Comparison of Literary Period Characteristics

Colonial Period
(primarily Puritan subdivision)
Neo-Classic Period Romantic Period
God-centered universe man-centered universe man & nature are one
faith, piety, grace, plainess reason emotion
imagination
intuition
emphasized religion emphasized science emphasized the mysterious, strange, ancient, supernatural, fantastic
sovereign will of God deism
mechanical view of the universe (clock-work theory)
Over Soul
God intervenes in the personal lives of individuals God intervenes in the affairs of nations not much written about God's intervening
nature seen as mixture of good (God's creation) and evil (devil's domain) nature seen as interaction of physical forces; science becoming dominant nature seen as "mirror to the soul" (Bryant); "Know thyself" and "study nature" mean the same (Emerson); nature instructs man sipritually
leaders are ministers leaders are politicians, businessmen, soldiers leaders continue to be politicians, businessmen, soldiers
John Calvin (theologian who influenced perception of man's relationship to God) John Locke (political theorist who influenced perception of man's relationship to society and other men) Immanuel Kant (German philosopher of Transcendentalism); Emerson (main proponent in US); Plato's "Allegory of the Cave"; William Wordsworth's preface to Lyrical Ballads (1798)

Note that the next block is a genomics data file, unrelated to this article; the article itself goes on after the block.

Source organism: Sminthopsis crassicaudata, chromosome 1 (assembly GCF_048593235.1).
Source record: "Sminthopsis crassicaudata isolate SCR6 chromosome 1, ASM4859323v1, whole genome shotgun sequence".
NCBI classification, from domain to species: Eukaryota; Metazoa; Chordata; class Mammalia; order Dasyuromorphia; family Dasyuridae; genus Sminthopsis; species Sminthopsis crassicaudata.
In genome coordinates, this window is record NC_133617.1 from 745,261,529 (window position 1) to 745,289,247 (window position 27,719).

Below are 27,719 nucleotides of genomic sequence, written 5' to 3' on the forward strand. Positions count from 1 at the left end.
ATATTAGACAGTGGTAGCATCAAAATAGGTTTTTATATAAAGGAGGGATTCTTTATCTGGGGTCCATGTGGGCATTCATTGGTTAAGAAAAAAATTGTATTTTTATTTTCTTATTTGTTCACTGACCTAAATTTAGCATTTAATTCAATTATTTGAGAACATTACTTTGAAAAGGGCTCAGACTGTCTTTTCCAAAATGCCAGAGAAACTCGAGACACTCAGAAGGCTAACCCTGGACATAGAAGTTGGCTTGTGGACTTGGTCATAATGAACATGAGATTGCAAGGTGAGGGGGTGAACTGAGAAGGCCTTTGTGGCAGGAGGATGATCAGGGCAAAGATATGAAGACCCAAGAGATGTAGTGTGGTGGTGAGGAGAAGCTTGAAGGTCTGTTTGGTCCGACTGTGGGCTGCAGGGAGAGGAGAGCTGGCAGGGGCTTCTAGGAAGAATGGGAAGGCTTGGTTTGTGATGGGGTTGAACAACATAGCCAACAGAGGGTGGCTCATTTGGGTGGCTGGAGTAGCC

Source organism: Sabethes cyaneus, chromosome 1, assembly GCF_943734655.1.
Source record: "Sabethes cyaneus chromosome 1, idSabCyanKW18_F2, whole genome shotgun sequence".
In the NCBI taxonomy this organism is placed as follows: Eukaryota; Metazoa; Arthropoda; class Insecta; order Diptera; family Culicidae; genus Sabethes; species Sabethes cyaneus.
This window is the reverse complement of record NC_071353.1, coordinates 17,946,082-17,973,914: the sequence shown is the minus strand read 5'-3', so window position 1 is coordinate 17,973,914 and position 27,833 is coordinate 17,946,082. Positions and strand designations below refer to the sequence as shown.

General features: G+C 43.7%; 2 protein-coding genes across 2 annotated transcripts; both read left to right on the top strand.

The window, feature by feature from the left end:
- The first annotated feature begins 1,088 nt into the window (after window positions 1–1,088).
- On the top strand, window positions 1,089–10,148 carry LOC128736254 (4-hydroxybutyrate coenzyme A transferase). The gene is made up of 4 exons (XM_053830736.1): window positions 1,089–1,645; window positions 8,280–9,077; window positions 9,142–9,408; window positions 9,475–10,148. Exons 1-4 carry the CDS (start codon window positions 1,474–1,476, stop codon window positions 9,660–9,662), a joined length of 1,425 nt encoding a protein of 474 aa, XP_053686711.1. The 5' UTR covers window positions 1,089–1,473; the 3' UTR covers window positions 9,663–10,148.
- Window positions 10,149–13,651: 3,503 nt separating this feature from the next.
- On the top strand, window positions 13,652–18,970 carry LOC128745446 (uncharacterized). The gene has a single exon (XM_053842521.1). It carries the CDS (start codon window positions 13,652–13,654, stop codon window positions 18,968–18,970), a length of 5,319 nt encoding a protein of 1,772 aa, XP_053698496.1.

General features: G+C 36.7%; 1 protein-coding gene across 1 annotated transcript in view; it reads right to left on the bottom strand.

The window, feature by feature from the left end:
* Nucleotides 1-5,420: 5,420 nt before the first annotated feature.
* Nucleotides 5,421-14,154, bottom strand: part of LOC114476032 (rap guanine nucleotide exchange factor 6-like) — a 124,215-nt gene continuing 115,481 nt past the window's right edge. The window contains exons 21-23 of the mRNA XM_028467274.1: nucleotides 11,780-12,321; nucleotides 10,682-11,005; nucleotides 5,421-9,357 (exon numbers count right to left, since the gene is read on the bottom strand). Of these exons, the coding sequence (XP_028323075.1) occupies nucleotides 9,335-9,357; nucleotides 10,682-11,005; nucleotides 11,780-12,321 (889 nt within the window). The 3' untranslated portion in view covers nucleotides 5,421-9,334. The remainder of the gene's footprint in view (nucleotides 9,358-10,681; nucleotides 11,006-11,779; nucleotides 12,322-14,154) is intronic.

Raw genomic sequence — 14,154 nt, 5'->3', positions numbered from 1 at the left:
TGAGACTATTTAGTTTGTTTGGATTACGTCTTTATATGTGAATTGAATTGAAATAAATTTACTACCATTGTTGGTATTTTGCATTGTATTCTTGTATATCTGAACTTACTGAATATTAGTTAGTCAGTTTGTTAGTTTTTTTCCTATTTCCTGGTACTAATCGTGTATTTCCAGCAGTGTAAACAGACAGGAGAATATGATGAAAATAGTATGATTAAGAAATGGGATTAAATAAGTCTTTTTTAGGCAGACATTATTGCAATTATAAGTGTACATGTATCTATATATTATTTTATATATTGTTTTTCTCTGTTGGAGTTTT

theocracy (God-government)
divine mission
"city on a hill"
society emphasized over individual
conformity
democracy (people-government)
society emphasized over individual
conformity
emerging of "Utopian societies"
individual emphasized over society
individuality
nonconformity
predestination good is rewarded; evil is punished not much written about this
purpose of education is to teach the reading of the Bible (man's relationship to God) purpose of education is to make a better society
democracy requires an educated public
tableau rasa = blank slate
increased emphasis on public education (lyceums and chautauquas)
Types of Writing:
sermons
poetry (little)
spiritual autobiographies
journals/diaries
providential histories
Types of Writing:
newspapers
magazines
political documents
speeches
broadsides and pamphlets
letters
Types of Writing:
newspapers
magazines
short stories
poetry
novels
journals
Purpose of writing:
to instruct God's elect
to record spiritual growth of individual and community
to inspire
Purpose of writing:
to persuade politically
Purpose of writing:
to entertain
to instruct
to educate
to persuade